Summary: The effects of water level drawdown, for hydropower operations, on the viability of a rainbow trout population in Back Bear Lake, Prince of Wales Island, Alaska was investigated over six years. Annual surveys (snorkel, hydroacoustic, and net gear) were performed to determine fish abundance, size, and age composition. Martin Environmental in collaboration with Romey Associates conducted the last two surveys, performed a comprehensive analysis of all data, and prepared a final project report. The study results were use to support the Federal Energy Regulatory Commission licensing process of the hydroelectric project.
Project: Distribution and seasonal abundance of juvenile salmon and other fishes in the Yukon River Delta
Client: National Oceanic and Atmospheric Administration (NOAA)
Period: 1985 – 1986
Summary: The Yukon River Delta supports a large and diverse assemblage of fish species and aquatic habitats that were little studied prior to this investigation. Pending future oil and gas resource development in the region, NOAA needed baseline information to determine the vulnerability of aquatic resource in the Yukon Delta to the potential impacts of an oil spill. Dr. Douglas Martin (Martin Environmental) lead an interdisciplinary science team that documented the fish species composition, relative abundance, distribution, and habitat use in the riverine and nearshore waters of the Yukon Delta. The research included an assessment of salmonid fish prey resources, food habitats, and growth rate. Research methodology involved combining data from satellite imagery with oceanographic data to identify habitat characteristics and spatial patterns.
Project: Factors Affecting Pink Salmon Pre‑spawning Mortality in Southeast Alaska
Client: Tongass National Forest and Alaska Timber Industry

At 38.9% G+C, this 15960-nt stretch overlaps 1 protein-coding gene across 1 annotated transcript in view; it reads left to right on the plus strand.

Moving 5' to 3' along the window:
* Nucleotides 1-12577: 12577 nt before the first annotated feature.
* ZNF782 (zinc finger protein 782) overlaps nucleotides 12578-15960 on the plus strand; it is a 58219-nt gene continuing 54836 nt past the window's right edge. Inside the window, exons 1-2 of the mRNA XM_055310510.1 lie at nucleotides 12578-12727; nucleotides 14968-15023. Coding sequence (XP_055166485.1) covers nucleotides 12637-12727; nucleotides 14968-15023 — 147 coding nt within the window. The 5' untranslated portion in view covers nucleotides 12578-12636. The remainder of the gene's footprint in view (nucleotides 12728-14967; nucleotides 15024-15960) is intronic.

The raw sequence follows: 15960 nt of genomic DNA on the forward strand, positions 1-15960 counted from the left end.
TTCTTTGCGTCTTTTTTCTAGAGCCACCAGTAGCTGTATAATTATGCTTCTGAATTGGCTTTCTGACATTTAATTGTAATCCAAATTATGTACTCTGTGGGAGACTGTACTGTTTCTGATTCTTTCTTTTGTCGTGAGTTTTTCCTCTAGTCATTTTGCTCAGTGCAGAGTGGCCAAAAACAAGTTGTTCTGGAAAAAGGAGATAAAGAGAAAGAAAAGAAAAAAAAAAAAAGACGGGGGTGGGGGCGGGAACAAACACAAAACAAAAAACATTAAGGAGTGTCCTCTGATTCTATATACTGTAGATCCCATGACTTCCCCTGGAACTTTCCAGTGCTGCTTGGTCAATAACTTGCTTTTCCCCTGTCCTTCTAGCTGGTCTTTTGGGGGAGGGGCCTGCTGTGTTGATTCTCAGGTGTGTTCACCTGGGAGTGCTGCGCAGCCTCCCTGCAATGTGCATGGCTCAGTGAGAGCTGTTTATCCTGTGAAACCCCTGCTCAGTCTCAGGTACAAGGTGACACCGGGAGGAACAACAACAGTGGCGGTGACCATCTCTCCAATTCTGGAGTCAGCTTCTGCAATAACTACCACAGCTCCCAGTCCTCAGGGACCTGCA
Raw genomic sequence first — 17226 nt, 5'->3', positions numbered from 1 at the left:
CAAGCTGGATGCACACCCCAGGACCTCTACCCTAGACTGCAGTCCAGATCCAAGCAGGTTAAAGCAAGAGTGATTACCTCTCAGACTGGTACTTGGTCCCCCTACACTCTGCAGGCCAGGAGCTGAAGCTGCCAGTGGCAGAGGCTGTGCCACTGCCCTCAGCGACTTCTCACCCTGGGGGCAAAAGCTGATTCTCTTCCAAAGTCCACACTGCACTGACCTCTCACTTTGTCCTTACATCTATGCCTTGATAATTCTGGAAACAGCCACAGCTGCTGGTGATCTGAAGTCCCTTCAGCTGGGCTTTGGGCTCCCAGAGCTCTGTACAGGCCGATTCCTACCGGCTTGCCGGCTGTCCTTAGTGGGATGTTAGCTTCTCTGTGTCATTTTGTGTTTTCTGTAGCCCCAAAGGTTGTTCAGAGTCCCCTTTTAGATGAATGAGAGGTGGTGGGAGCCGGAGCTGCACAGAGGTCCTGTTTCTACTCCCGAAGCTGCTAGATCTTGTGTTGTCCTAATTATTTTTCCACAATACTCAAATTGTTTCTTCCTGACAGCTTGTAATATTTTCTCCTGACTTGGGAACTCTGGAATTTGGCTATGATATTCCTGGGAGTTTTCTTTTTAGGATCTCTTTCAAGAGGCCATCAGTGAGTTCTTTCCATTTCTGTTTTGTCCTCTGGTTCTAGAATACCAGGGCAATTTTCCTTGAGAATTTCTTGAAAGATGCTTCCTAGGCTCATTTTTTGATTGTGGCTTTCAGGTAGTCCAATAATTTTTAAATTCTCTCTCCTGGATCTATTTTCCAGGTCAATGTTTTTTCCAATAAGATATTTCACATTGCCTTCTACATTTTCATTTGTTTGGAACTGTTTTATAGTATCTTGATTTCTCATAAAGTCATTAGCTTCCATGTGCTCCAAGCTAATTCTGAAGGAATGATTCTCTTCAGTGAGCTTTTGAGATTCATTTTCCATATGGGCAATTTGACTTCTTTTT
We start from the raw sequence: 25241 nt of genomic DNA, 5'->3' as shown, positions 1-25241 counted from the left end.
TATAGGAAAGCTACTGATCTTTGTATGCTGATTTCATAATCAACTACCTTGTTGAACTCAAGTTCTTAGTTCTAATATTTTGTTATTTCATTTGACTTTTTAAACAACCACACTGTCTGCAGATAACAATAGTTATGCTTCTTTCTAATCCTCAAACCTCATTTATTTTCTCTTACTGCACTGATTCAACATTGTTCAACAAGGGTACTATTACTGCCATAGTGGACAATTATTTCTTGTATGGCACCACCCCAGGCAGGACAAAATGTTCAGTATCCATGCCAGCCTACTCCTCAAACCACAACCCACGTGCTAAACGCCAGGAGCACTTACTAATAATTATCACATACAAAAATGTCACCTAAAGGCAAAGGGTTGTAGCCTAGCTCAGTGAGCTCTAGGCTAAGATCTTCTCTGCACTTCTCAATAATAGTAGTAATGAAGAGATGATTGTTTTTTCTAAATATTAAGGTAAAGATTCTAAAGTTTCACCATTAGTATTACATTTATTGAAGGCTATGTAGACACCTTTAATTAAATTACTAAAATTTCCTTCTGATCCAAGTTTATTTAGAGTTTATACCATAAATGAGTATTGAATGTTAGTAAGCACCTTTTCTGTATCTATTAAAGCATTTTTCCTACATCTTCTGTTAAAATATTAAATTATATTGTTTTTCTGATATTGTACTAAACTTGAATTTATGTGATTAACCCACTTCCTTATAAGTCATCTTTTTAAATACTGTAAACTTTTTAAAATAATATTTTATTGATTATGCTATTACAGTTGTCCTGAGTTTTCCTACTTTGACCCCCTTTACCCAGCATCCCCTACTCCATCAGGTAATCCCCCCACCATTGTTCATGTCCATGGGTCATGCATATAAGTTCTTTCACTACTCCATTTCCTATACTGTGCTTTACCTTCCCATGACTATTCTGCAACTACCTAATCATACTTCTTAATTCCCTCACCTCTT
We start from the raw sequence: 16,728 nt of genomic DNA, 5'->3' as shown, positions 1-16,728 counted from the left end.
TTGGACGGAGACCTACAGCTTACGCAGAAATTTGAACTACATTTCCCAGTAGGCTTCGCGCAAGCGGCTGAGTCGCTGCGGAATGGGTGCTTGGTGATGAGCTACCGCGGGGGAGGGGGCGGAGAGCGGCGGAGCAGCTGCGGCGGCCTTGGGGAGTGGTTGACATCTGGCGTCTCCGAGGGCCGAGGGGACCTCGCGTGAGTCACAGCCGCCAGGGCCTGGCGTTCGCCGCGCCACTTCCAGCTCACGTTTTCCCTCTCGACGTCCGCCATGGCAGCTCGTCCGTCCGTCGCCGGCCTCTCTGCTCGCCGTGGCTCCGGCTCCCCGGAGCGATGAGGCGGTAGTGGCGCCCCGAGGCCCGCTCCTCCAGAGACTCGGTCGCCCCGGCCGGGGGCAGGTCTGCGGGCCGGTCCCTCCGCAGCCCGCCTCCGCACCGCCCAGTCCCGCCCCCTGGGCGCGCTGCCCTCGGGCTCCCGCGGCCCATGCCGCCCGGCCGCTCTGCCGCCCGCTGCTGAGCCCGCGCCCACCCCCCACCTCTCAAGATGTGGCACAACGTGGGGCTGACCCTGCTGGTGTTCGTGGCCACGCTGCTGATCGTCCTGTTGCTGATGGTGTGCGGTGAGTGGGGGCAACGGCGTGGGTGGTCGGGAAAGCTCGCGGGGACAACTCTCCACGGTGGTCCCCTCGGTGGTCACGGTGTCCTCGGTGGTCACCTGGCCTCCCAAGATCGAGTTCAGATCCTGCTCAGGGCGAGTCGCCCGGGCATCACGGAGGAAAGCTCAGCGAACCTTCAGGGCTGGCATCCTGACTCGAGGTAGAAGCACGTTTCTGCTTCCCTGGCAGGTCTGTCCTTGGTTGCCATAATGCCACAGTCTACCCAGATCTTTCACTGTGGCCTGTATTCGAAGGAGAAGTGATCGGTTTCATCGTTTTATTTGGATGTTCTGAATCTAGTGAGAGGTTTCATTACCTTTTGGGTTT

Summary: The environmental factors and basin characteristics that produce lethal conditions and cause pre-spawner mortality of adult salmon is not well known. Periodic fish kills in Southeast Alaska had previously been attributed to high stream temperature, low dissolved oxygen (DO), and low stream flows in summer. To investigate this problem, a consortium of resource managers and agency scientists contracted Dr. Martin (Martin Environmental) to perform a field investigation of the suspected causal factors for pre-spawner mortality. Water temperature, DO, and other physical factors were monitoring during salmon migrations in streams with different geomorphic characteristics. Dissolved oxygen was found to be the key factor driving mortality and sensitivity analysis was used to identify the relative importance of environmental factors affecting DO concentration in streams during the migration period. The study identified factors that made streams susceptible to fish kills and how these may relate to resource management.
Project: Entrainment of Juvenile Salmonids into Hydropower/Irrigation Canals of the Yakima River During Winter
Client: Bonneville Power Administration and Yakima Indian Nation
Summary: Screening of irrigation diversion canals is an effective method to prevent entrainment and mortality of juveniles salmonids. The need for screening during the winter months however had not been studied because fish movement was assumed to be limited. To address this issue, BPA contracted with Dr. Martin (Martin Environmental) to assess the magnitude of entrainment of juvenile salmonids and to identify environmental factor that could account for the timing and magnitude of fish movements. This study found that entrainment was a significant concern during winter and provided valuable information that helped the Bureau of Reclamation to implement protective measures.